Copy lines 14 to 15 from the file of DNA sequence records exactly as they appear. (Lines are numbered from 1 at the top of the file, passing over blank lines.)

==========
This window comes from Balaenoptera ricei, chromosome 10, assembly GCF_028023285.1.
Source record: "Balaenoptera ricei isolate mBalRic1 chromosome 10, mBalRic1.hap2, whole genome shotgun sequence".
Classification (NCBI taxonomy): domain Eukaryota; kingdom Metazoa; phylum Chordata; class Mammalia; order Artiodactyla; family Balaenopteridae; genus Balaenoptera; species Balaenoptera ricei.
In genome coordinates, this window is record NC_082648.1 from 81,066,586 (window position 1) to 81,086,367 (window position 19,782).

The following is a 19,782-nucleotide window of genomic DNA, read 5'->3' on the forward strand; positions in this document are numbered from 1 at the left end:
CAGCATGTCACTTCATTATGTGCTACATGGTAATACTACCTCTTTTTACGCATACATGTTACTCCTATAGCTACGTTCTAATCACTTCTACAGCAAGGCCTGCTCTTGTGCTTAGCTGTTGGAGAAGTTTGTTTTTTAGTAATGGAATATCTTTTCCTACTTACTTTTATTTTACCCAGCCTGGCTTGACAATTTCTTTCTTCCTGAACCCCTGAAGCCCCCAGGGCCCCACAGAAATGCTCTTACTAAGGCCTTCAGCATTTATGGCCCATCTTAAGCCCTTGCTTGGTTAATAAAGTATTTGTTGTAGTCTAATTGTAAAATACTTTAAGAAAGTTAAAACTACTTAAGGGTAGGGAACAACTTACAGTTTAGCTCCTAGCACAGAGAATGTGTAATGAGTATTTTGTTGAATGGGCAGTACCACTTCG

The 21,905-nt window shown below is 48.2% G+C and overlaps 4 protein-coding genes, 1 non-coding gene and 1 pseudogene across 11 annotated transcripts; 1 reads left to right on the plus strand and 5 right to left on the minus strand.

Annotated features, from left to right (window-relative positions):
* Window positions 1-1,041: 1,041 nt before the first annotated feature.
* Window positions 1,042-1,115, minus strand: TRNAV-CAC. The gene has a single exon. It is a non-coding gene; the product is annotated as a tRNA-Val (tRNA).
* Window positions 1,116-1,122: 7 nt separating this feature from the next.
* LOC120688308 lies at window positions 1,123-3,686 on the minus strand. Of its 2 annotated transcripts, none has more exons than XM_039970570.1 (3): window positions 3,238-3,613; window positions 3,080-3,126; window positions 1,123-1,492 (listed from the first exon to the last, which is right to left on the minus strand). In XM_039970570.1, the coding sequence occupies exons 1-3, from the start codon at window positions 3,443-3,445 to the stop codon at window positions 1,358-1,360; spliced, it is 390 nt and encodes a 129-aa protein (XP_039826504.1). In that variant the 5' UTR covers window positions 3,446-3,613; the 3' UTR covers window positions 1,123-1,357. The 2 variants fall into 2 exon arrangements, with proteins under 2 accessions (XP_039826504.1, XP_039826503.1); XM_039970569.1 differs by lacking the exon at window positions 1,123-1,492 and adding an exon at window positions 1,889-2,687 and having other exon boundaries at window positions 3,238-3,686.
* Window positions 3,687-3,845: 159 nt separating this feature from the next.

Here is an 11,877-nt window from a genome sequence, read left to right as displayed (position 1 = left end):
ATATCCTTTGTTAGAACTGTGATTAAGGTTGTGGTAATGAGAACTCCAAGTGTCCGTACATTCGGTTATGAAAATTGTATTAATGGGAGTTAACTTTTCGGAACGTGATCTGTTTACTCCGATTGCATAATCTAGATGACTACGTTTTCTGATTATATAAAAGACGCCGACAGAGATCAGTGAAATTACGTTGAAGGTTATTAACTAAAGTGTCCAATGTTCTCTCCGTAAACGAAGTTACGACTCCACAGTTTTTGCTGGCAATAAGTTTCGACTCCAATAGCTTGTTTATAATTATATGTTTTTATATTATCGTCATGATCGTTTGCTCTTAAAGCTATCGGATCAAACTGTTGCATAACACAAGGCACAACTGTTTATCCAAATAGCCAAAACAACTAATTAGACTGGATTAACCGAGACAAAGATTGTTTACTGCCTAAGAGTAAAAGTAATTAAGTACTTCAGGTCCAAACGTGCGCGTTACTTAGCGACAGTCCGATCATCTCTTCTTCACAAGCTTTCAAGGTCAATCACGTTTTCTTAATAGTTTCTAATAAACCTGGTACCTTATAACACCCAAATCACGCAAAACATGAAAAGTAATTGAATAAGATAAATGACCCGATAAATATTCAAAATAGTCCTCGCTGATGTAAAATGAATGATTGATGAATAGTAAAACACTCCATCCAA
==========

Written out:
Here is an 11,877-nt window from a genome sequence, read left to right as displayed (position 1 = left end):
ATATCCTTTGTTAGAACTGTGATTAAGGTTGTGGTAATGAGAACTCCAAGTGTCCGTACATTCGGTTATGAAAATTGTATTAATGGGAGTTAACTTTTCGGAACGTGATCTGTTTACTCCGATTGCATAATCTAGATGACTACGTTTTCTGATTATATAAAAGACGCCGACAGAGATCAGTGAAATTACGTTGAAGGTTATTAACTAAAGTGTCCAATGTTCTCTCCGTAAACGAAGTTACGACTCCACAGTTTTTGCTGGCAATAAGTTTCGACTCCAATAGCTTGTTTATAATTATATGTTTTTATATTATCGTCATGATCGTTTGCTCTTAAAGCTATCGGATCAAACTGTTGCATAACACAAGGCACAACTGTTTATCCAAATAGCCAAAACAACTAATTAGACTGGATTAACCGAGACAAAGATTGTTTACTGCCTAAGAGTAAAAGTAATTAAGTACTTCAGGTCCAAACGTGCGCGTTACTTAGCGACAGTCCGATCATCTCTTCTTCACAAGCTTTCAAGGTCAATCACGTTTTCTTAATAGTTTCTAATAAACCTGGTACCTTATAACACCCAAATCACGCAAAACATGAAAAGTAATTGAATAAGATAAATGACCCGATAAATATTCAAAATAGTCCTCGCTGATGTAAAATGAATGATTGATGAATAGTAAAACACTCCATCCAA